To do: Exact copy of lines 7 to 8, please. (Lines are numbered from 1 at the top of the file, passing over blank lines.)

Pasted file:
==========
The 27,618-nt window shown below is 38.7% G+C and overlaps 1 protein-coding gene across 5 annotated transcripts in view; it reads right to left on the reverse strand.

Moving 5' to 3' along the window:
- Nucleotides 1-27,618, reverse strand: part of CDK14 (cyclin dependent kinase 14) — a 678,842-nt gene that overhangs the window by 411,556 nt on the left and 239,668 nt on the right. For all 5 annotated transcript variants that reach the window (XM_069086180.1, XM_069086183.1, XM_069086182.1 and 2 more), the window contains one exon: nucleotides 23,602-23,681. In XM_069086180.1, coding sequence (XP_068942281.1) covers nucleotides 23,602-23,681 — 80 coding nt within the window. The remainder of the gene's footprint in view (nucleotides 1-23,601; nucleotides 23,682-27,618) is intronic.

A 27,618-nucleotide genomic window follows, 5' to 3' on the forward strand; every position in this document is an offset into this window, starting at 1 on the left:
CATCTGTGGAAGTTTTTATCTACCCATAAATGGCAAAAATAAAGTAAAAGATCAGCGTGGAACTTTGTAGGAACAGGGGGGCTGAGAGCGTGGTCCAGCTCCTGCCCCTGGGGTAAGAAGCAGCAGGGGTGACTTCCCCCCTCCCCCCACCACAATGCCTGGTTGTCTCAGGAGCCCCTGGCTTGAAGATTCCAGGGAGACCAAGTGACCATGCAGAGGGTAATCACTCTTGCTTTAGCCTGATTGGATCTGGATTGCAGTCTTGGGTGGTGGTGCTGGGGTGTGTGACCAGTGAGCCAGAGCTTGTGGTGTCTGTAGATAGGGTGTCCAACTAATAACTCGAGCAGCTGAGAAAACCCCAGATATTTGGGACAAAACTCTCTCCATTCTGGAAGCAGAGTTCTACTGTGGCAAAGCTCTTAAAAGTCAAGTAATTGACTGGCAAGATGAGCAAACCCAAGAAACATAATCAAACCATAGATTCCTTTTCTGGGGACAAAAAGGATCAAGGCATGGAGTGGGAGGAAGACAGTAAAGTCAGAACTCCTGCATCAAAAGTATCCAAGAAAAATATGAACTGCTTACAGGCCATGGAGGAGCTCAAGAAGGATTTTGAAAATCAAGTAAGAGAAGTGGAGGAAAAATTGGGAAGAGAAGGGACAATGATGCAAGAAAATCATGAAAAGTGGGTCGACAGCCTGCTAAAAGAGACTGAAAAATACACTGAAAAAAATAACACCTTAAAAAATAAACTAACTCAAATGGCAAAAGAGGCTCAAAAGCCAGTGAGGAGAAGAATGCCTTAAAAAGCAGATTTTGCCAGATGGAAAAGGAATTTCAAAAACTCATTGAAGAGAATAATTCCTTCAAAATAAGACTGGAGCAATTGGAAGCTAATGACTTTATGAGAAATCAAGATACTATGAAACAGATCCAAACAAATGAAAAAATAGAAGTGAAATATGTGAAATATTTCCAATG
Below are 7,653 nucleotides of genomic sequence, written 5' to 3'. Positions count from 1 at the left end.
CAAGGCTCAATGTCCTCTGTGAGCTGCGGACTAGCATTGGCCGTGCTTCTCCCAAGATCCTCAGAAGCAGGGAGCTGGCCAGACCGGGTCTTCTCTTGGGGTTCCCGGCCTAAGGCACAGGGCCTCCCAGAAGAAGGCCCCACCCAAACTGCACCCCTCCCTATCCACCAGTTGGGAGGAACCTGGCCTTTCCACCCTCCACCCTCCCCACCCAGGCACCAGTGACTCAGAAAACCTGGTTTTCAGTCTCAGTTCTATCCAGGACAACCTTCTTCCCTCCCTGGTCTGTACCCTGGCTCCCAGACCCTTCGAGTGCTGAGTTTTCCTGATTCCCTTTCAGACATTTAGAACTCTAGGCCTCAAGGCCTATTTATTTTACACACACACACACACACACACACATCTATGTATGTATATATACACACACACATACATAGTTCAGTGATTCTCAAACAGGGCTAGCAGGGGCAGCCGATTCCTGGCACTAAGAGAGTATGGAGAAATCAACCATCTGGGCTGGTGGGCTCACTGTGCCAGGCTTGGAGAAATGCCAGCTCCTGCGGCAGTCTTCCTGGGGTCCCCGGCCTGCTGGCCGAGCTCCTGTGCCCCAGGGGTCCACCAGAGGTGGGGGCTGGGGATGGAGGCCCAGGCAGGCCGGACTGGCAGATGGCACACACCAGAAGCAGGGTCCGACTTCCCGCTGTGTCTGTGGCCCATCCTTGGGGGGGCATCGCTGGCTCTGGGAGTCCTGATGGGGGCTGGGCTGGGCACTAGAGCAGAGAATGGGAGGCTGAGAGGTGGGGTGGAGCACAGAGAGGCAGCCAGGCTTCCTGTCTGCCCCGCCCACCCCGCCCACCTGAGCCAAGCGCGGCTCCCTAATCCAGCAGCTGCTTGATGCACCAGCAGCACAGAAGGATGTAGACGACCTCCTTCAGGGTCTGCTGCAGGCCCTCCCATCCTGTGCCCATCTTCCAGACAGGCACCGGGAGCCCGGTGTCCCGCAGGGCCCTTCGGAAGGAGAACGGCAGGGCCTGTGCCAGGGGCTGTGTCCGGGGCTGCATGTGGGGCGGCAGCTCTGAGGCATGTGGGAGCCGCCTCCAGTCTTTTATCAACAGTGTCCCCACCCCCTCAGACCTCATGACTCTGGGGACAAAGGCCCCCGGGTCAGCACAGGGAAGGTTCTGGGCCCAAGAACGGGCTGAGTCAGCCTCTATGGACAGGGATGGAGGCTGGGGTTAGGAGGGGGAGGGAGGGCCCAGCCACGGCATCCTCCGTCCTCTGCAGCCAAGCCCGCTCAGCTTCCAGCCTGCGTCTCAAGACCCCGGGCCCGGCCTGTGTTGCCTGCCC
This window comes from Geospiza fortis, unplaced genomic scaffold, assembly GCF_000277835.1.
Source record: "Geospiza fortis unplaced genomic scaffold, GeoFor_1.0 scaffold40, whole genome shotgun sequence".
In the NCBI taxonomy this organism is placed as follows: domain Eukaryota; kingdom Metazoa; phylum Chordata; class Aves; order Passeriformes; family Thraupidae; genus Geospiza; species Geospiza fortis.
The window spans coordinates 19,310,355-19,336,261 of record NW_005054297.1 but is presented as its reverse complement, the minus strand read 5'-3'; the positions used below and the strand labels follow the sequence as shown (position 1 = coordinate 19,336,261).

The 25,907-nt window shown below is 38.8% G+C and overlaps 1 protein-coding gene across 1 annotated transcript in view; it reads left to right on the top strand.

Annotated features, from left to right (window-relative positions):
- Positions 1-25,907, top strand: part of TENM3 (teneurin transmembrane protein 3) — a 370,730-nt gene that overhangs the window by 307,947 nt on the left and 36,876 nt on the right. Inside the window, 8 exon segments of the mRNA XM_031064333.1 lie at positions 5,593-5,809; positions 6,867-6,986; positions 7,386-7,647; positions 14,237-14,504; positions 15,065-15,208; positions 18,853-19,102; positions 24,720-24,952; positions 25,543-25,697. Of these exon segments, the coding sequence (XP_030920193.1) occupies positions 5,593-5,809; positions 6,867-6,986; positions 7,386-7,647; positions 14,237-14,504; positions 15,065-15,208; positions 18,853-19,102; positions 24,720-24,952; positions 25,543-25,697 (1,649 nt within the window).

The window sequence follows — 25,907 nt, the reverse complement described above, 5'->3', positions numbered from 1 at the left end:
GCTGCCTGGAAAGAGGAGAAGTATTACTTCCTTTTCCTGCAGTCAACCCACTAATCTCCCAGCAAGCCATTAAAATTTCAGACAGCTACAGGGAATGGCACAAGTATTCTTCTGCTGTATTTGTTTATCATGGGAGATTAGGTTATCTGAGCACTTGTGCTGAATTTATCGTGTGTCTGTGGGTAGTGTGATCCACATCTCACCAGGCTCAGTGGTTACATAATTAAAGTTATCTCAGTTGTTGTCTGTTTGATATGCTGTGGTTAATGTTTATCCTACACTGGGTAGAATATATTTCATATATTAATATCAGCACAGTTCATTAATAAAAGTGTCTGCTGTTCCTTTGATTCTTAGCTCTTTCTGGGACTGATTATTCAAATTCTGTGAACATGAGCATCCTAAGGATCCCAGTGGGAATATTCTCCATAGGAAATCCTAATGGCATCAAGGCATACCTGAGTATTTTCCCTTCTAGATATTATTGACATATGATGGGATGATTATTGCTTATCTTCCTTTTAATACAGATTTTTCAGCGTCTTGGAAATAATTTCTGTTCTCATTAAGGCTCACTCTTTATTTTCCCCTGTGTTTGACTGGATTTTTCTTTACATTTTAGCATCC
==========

CAAGGCTCAATGTCCTCTGTGAGCTGCGGACTAGCATTGGCCGTGCTTCTCCCAAGATCCTCAGAAGCAGGGAGCTGGCCAGACCGGGTCTTCTCTTGGGGTTCCCGGCCTAAGGCACAGGGCCTCCCAGAAGAAGGCCCCACCCAAACTGCACCCCTCCCTATCCACCAGTTGGGAGGAACCTGGCCTTTCCACCCTCCACCCTCCCCACCCAGGCACCAGTGACTCAGAAAACCTGGTTTTCAGTCTCAGTTCTATCCAGGACAACCTTCTTCCCTCCCTGGTCTGTACCCTGGCTCCCAGACCCTTCGAGTGCTGAGTTTTCCTGATTCCCTTTCAGACATTTAGAACTCTAGGCCTCAAGGCCTATTTATTTTACACACACACACACACACACACACATCTATGTATGTATATATACACACACACATACATAGTTCAGTGATTCTCAAACAGGGCTAGCAGGGGCAGCCGATTCCTGGCACTAAGAGAGTATGGAGAAATCAACCATCTGGGCTGGTGGGCTCACTGTGCCAGGCTTGGAGAAATGCCAGCTCCTGCGGCAGTCTTCCTGGGGTCCCCGGCCTGCTGGCCGAGCTCCTGTGCCCCAGGGGTCCACCAGAGGTGGGGGCTGGGGATGGAGGCCCAGGCAGGCCGGACTGGCAGATGGCACACACCAGAAGCAGGGTCCGACTTCCCGCTGTGTCTGTGGCCCATCCTTGGGGGGGCATCGCTGGCTCTGGGAGTCCTGATGGGGGCTGGGCTGGGCACTAGAGCAGAGAATGGGAGGCTGAGAGGTGGGGTGGAGCACAGAGAGGCAGCCAGGCTTCCTGTCTGCCCCGCCCACCCCGCCCACCTGAGCCAAGCGCGGCTCCCTAATCCAGCAGCTGCTTGATGCACCAGCAGCACAGAAGGATGTAGACGACCTCCTTCAGGGTCTGCTGCAGGCCCTCCCATCCTGTGCCCATCTTCCAGACAGGCACCGGGAGCCCGGTGTCCCGCAGGGCCCTTCGGAAGGAGAACGGCAGGGCCTGTGCCAGGGGCTGTGTCCGGGGCTGCATGTGGGGCGGCAGCTCTGAGGCATGTGGGAGCCGCCTCCAGTCTTTTATCAACAGTGTCCCCACCCCCTCAGACCTCATGACTCTGGGGACAAAGGCCCCCGGGTCAGCACAGGGAAGGTTCTGGGCCCAAGAACGGGCTGAGTCAGCCTCTATGGACAGGGATGGAGGCTGGGGTTAGGAGGGGGAGGGAGGGCCCAGCCACGGCATCCTCCGTCCTCTGCAGCCAAGCCCGCTCAGCTTCCAGCCTGCGTCTCAAGACCCCGGGCCCGGCCTGTGTTGCCTGCCC
This window comes from Geospiza fortis, unplaced genomic scaffold, assembly GCF_000277835.1.